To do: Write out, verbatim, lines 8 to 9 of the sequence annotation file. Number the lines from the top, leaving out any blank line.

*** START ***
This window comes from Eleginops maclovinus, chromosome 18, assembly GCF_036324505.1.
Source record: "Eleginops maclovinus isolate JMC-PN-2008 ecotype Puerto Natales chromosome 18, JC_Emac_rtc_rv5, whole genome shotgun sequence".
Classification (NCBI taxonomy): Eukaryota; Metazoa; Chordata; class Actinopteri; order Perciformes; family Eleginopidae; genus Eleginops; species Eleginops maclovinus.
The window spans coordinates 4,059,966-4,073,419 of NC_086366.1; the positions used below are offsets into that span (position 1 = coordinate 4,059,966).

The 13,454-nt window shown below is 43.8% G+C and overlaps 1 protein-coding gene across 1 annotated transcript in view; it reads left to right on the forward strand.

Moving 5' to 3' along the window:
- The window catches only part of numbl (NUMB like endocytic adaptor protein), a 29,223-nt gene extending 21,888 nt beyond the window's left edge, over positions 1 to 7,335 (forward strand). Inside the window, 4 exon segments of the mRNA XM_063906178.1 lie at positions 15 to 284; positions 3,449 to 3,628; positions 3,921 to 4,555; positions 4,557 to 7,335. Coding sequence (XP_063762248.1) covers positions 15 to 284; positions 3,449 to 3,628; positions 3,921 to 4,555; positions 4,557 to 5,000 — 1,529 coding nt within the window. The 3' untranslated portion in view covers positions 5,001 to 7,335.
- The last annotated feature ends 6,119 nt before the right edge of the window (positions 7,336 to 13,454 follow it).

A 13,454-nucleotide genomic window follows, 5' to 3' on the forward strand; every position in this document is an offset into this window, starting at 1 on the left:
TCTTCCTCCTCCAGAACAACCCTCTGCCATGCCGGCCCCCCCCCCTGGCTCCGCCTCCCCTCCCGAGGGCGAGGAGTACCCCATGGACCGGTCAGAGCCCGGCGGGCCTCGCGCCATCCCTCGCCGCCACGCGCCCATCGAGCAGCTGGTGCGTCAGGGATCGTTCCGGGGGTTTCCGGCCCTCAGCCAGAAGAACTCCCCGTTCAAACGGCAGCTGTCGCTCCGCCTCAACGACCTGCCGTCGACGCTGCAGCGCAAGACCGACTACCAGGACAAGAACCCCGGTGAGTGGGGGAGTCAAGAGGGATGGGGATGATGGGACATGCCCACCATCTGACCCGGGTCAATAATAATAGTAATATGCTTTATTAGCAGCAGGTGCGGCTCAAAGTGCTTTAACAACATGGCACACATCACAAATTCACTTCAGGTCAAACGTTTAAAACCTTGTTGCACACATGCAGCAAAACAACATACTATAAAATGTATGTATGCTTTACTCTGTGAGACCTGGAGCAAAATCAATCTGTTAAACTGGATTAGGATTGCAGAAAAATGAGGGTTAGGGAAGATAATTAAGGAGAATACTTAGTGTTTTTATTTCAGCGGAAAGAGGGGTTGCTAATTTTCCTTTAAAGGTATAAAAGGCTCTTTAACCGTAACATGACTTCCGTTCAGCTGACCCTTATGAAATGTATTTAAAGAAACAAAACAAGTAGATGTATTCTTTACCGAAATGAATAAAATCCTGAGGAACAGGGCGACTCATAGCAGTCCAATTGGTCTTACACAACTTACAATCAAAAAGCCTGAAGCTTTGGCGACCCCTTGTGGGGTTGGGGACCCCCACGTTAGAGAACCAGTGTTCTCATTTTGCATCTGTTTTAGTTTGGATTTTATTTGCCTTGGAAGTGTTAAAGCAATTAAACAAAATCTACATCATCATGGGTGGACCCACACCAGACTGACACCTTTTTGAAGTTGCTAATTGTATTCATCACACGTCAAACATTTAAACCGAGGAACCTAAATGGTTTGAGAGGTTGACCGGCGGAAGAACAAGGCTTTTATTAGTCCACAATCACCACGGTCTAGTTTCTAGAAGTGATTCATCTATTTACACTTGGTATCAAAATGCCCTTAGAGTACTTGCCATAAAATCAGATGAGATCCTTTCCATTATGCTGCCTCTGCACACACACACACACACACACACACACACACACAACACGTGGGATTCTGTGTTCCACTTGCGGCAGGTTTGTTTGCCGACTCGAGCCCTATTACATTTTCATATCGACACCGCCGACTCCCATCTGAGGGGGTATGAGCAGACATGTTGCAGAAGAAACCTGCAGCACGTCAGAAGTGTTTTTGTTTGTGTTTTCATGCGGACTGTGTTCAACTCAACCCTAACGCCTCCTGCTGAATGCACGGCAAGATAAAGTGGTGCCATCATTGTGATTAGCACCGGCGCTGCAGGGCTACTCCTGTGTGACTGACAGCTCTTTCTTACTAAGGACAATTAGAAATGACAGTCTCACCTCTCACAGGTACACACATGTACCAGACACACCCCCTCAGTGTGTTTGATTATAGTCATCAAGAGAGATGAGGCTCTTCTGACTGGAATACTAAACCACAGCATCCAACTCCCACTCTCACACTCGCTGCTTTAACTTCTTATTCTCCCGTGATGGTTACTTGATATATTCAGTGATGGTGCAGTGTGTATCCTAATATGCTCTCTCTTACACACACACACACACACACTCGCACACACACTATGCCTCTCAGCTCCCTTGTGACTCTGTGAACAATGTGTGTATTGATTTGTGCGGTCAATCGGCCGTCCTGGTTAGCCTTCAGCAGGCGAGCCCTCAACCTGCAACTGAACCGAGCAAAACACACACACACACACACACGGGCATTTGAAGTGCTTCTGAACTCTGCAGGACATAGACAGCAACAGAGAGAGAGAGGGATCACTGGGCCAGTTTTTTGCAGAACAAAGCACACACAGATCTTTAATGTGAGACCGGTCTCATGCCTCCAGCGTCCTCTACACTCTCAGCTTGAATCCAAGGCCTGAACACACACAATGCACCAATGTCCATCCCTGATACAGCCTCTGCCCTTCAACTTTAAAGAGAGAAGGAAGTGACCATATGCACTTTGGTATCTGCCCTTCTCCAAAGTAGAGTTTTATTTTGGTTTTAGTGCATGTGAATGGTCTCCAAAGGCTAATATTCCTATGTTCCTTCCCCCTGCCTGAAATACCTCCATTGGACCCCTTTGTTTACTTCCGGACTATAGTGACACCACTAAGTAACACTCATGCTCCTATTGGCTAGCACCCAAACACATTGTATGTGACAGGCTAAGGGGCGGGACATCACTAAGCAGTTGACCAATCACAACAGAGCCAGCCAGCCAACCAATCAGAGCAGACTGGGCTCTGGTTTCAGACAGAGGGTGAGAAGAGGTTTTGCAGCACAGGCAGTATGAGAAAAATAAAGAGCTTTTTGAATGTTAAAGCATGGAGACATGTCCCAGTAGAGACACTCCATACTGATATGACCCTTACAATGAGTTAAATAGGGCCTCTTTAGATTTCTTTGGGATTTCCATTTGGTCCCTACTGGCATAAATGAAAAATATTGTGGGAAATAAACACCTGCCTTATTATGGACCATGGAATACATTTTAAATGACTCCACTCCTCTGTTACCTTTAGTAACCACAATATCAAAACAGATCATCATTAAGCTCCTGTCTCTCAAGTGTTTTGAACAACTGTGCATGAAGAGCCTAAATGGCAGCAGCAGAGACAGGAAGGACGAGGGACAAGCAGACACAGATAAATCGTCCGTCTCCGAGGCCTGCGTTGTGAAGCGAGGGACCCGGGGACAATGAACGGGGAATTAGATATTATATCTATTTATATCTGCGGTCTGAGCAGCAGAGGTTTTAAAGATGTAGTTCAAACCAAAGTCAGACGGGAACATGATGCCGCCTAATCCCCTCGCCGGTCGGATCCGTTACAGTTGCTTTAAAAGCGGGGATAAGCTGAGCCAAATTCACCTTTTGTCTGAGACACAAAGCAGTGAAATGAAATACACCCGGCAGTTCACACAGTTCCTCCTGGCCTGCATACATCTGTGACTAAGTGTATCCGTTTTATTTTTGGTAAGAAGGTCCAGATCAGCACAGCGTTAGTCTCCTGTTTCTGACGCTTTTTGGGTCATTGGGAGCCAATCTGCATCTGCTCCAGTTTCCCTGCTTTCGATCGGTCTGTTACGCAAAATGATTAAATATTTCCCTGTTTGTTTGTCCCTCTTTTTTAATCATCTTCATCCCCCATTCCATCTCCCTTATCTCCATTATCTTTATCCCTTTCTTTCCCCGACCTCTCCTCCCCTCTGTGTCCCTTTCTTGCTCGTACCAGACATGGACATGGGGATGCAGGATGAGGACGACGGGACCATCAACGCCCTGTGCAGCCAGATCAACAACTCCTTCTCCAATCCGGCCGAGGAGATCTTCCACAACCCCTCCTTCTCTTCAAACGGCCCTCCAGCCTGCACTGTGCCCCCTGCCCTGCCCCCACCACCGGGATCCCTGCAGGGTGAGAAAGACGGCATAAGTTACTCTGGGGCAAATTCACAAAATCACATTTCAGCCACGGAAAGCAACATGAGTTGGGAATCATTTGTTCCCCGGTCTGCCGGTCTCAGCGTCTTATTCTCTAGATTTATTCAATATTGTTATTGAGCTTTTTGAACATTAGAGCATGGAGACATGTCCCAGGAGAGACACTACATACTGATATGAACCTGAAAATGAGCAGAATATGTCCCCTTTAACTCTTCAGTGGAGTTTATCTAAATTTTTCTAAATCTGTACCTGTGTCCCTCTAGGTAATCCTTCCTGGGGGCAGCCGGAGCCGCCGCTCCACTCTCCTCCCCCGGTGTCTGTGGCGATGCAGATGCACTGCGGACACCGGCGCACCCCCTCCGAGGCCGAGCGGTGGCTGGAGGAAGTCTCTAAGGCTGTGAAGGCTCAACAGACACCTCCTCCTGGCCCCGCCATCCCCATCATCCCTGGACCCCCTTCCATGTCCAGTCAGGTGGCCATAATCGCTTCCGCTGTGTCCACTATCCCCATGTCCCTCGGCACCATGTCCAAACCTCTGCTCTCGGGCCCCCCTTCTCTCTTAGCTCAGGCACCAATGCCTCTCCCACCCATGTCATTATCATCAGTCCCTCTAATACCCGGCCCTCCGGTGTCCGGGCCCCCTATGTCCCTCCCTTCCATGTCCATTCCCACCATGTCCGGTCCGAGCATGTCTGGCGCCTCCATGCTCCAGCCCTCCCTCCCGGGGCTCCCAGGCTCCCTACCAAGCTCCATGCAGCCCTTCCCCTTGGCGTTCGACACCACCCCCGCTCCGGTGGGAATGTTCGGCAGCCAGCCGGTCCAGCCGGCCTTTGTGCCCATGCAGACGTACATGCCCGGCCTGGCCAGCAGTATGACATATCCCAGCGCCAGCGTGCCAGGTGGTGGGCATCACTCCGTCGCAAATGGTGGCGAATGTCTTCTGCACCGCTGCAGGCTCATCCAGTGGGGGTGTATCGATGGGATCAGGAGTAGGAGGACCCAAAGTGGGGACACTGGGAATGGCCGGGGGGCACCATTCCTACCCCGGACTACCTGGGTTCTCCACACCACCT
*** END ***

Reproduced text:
- The last annotated feature ends 6,119 nt before the right edge of the window (positions 7,336 to 13,454 follow it).

A 13,454-nucleotide genomic window follows, 5' to 3' on the forward strand; every position in this document is an offset into this window, starting at 1 on the left: